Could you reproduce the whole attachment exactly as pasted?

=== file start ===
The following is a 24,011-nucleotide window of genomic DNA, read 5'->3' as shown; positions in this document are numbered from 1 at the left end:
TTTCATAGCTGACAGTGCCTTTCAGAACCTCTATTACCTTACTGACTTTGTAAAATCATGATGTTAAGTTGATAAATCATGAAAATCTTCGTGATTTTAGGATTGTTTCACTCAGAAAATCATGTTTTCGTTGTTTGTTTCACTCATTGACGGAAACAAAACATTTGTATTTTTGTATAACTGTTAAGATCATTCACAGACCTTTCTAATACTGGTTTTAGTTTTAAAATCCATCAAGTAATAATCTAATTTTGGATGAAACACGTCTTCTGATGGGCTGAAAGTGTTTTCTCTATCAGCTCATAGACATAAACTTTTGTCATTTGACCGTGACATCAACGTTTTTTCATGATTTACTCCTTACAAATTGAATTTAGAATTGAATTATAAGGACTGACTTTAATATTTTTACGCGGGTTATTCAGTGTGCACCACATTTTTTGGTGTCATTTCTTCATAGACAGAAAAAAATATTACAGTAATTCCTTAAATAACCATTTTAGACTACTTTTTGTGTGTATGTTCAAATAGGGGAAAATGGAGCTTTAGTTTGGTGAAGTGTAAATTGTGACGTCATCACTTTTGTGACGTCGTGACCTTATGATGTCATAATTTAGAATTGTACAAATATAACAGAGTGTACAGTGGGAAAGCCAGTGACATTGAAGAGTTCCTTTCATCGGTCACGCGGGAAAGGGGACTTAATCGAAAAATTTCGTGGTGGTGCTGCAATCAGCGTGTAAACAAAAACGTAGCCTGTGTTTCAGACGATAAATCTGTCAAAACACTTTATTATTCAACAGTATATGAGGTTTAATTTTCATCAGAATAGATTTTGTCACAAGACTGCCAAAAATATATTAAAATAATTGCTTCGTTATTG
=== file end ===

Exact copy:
The following is a 24,011-nucleotide window of genomic DNA, read 5'->3' as shown; positions in this document are numbered from 1 at the left end:
TTTCATAGCTGACAGTGCCTTTCAGAACCTCTATTACCTTACTGACTTTGTAAAATCATGATGTTAAGTTGATAAATCATGAAAATCTTCGTGATTTTAGGATTGTTTCACTCAGAAAATCATGTTTTCGTTGTTTGTTTCACTCATTGACGGAAACAAAACATTTGTATTTTTGTATAACTGTTAAGATCATTCACAGACCTTTCTAATACTGGTTTTAGTTTTAAAATCCATCAAGTAATAATCTAATTTTGGATGAAACACGTCTTCTGATGGGCTGAAAGTGTTTTCTCTATCAGCTCATAGACATAAACTTTTGTCATTTGACCGTGACATCAACGTTTTTTCATGATTTACTCCTTACAAATTGAATTTAGAATTGAATTATAAGGACTGACTTTAATATTTTTACGCGGGTTATTCAGTGTGCACCACATTTTTTGGTGTCATTTCTTCATAGACAGAAAAAAATATTACAGTAATTCCTTAAATAACCATTTTAGACTACTTTTTGTGTGTATGTTCAAATAGGGGAAAATGGAGCTTTAGTTTGGTGAAGTGTAAATTGTGACGTCATCACTTTTGTGACGTCGTGACCTTATGATGTCATAATTTAGAATTGTACAAATATAACAGAGTGTACAGTGGGAAAGCCAGTGACATTGAAGAGTTCCTTTCATCGGTCACGCGGGAAAGGGGACTTAATCGAAAAATTTCGTGGTGGTGCTGCAATCAGCGTGTAAACAAAAACGTAGCCTGTGTTTCAGACGATAAATCTGTCAAAACACTTTATTATTCAACAGTATATGAGGTTTAATTTTCATCAGAATAGATTTTGTCACAAGACTGCCAAAAATATATTAAAATAATTGCTTCGTTATTG